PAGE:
Singapore IAMs under pressure to consolidate and retain lean structure for profitability

Singapore IAMs under pressure to consolidate and retain lean structure for profitability

22 October 2020 | FAMILY OFFICE/IAM

The IAM scene in Singapore has entered a new growth stage of late, boosted by supportive regulatory developments and the rising need of HNWIs — especially those from Asia — for diversification across geographies.

But IAMs are constantly battling with two opposing forces: on the one hand, they have to achieve the “economy of scale” with sufficient AUM and fewer private banking relationships. On the other hand, they are compelled to keep their organisational structure lean and expenses low.

“The key test is AUM — an IAM starting with AUM short of S$200 million will find it difficult to maintain, unless its AUM quickly rises to about S$300 million or more,” said David Toh, CEO of Sinopartners, an IAM services provider based in Singapore.

Toh asserted that S$300 million is the minimal threshold for a potentially successful IAM business. Most IAMs started their business with cornerstone clients that are able to provide the IAMs with a significant amount of AUM,” he told Asian Private Banker.


The raison d’être of IAMs

With sufficient AUM in the first place, running an IAM business can bring advantages not seen at private banks, argued Toh.

For instance, IAMs that are larger in size can directly deal with investment banks and are effectively cutting out a lot of services traditionally offered by private banks.

The IAM model enables a better alignment of interest between the business and the clients. “IAMs no longer have to stick to one bank and can invest in funds marketed by various banks with the better product offering and better prices,” Toh pointed out. “Whereas a bank has its own KPIs and agenda that may not necessarily align with [the IAM] client interests.”

This may have accounted for the recent influx of private bankers joining IAMs in Singapore. But private banks still have a role to play, Toh quickly added — they need to act as custodians to the funds and make the execution.

“Private banks and IAMs work very closely together. When AUM increases in the IAMs, it will reflect in the increased activities at the private banks.”

Outsourcing and digitalisation are new priorities

“COVID-19 has brought substantial change to the industry. As a result, most IAMs have put a heavy emphasis on prudent risk management due to the unusual volatility in the financial markets,” Lee Su Lynn, chief operating officer at Sinopartners, shared with Asian Private Banker.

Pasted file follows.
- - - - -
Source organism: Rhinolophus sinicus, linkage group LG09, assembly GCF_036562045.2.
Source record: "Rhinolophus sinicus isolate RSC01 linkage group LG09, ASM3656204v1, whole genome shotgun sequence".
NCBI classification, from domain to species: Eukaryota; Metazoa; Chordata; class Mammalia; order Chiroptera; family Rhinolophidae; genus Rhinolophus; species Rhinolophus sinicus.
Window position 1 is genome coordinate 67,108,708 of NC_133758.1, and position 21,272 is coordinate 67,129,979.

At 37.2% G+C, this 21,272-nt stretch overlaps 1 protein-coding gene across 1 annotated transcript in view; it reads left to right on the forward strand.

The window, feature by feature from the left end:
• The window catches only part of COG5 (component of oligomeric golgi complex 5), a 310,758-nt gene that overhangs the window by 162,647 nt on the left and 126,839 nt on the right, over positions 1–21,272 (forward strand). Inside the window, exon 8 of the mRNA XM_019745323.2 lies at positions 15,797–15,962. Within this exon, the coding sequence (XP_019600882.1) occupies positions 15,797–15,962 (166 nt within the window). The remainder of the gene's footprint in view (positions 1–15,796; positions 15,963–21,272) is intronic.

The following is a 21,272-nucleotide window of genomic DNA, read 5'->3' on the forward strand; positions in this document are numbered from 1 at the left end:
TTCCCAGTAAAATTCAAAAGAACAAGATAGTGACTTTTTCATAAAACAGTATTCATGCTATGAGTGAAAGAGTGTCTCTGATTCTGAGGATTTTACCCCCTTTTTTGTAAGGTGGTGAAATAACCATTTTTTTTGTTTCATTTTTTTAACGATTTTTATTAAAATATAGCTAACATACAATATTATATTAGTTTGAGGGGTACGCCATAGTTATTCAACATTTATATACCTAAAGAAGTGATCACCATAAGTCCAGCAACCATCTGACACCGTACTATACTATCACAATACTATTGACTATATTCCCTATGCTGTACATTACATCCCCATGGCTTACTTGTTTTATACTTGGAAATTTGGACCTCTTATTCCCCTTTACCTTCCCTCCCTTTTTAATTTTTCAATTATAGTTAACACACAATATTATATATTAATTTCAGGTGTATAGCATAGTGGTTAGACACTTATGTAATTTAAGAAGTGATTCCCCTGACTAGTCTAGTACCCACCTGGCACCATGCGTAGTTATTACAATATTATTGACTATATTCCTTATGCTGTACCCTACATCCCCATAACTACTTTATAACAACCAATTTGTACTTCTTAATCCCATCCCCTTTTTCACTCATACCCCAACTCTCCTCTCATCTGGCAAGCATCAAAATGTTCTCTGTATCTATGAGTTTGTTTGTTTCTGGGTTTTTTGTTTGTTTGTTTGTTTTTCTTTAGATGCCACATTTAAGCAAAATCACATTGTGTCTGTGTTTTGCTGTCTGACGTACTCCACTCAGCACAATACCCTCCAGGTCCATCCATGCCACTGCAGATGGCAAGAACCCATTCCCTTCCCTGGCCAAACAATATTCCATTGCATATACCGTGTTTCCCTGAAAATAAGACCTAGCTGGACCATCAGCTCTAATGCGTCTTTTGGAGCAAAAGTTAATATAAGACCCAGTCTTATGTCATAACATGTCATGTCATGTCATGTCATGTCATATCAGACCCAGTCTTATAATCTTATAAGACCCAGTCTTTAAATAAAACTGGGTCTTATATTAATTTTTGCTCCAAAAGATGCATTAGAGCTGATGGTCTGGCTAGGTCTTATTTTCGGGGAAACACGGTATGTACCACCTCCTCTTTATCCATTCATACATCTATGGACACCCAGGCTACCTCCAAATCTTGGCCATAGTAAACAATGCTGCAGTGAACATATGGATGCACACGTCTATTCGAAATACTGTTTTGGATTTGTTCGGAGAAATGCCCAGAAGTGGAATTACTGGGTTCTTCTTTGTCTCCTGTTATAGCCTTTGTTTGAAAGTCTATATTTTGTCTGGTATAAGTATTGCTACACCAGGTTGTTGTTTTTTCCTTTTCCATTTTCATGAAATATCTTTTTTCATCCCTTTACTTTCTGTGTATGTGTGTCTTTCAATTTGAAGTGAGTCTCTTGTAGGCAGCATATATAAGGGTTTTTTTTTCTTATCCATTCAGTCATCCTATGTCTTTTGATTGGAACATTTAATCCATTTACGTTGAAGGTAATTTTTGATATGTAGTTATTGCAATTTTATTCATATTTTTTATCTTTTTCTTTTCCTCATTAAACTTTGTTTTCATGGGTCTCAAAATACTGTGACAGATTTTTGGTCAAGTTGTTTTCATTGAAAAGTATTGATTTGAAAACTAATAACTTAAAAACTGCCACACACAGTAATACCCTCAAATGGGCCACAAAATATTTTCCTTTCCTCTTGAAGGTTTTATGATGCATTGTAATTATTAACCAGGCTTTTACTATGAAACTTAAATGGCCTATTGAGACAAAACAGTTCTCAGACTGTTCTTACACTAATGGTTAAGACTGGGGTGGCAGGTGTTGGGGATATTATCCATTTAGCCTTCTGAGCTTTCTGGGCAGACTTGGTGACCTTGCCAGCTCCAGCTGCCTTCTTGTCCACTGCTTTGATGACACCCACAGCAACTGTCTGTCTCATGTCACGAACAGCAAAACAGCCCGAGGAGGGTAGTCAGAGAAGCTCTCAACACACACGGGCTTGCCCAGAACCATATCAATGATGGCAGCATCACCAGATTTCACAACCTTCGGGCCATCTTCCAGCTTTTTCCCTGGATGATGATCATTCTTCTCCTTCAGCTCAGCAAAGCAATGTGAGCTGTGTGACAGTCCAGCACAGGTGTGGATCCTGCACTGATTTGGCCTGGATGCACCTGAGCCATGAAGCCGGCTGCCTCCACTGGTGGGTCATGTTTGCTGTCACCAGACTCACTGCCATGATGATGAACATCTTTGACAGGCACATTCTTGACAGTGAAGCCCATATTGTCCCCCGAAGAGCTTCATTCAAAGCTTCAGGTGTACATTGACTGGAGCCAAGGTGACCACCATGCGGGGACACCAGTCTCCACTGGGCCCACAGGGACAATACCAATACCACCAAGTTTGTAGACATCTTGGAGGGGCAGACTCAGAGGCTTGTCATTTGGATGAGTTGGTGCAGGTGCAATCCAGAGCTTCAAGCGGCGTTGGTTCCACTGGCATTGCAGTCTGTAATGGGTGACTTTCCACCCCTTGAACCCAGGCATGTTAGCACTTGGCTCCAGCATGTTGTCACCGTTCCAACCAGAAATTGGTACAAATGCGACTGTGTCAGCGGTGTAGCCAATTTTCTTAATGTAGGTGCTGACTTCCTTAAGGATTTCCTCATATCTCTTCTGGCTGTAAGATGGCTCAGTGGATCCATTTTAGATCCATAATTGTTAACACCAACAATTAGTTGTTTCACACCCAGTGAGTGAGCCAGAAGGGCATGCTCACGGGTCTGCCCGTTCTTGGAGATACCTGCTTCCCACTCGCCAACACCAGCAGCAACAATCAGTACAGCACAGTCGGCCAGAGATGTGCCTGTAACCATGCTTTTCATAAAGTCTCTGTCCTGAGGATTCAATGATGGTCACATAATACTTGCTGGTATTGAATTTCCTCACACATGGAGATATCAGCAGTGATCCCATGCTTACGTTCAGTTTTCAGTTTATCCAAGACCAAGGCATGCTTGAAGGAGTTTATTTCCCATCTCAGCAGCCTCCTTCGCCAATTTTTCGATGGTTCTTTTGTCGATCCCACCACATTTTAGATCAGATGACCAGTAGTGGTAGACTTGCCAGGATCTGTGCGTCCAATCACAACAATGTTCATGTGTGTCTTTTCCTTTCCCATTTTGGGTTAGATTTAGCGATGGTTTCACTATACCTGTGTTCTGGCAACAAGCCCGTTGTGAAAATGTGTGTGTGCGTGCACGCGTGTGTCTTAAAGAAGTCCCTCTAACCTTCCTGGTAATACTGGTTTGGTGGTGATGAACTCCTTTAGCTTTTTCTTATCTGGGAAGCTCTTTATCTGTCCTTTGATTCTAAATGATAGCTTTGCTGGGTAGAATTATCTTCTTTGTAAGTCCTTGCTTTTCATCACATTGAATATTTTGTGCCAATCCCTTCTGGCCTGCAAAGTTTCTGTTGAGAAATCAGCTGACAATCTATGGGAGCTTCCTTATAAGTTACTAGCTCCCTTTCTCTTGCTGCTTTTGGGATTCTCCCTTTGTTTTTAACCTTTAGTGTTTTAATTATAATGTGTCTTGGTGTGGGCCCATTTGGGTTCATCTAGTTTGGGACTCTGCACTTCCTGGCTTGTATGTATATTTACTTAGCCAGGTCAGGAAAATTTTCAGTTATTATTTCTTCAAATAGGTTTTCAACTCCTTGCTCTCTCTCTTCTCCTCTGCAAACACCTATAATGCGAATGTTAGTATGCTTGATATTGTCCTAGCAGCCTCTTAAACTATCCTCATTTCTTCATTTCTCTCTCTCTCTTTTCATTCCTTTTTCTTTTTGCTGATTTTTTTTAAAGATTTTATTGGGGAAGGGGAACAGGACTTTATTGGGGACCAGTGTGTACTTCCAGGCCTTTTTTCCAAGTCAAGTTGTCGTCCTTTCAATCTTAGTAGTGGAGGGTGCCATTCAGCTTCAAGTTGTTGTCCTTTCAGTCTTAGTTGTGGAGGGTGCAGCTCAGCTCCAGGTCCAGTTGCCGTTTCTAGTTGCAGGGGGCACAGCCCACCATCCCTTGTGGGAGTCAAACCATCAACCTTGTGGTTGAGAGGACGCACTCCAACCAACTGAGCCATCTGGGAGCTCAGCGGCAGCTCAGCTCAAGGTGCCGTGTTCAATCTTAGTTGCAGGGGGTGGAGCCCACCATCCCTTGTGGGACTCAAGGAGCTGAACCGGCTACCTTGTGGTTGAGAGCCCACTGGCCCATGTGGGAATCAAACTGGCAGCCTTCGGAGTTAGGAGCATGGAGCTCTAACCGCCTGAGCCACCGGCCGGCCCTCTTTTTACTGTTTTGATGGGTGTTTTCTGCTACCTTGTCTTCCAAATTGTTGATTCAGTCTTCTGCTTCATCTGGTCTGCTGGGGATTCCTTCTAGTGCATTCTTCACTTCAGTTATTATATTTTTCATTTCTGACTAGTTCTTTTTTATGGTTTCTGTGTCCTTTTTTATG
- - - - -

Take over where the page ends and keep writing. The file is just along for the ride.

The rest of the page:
She observed that the clients are shifting their investment styles: they have become more frequent in trading, and are preferring shorter-duration investments. “This actually translates well for the IAMs as a larger transaction volume means more revenue.”

While initially struggling with the “work-from-home” regime for lack of infrastructure, many Singapore IAMs have been quick to adopt changes with the help of government grants, noted Lee.

“Digitalisation has been one of the most considered topics by the IAM industry as the need for data security while working off-site is heightened, especially considering the continuous need to meet compliance requirements,” Lee observed. She addded that the firm has seen more IAMs investing in software and automated systems — cloud based solutions, for instance.

Lee believed that the digitalisation drive is part of the IAMs’ cost-cutting exercise, so as to free up the manpower from manual reconciliation work and towards more revenue-generating activities. In addition, IAMs increasingly tend to outsource operation functions from HR to accounting and compliance roles to keep costs low.

“From a cost perspective, the cardinal model for IAMs is to aim to have between three to four key private banks — instead of splitting the AUM across ten banks — so as to maintain relationship and price competitiveness with these key relationships,” added Lee.

Consolidation inevitable for IAMs

As more players join the field to divide up the IAM profit pie, revenue certainly has appeared more stretched for some. Against this background, Toh highlighted the necessity for Singapore’s IAMs to consolidate, either through mergers or takeovers.

“Consolidation means economies of scale, and by merging, IAMs may find themselves with greater bargaining power with private banks and investment banks and thus able to achieve a more efficient fee structure. For the IAM industry in Singapore to mature, IAMs should consolidate,” Toh asserted.

Consolidation has been taking place and the industry is anticipating more to come on the heels of the COVID-19 pandemic. More established IAMs with bigger AUMs, instead of numerous IAMs of varying sizes, would make monitoring the segment a less onerous task for Singapore’s regulators.


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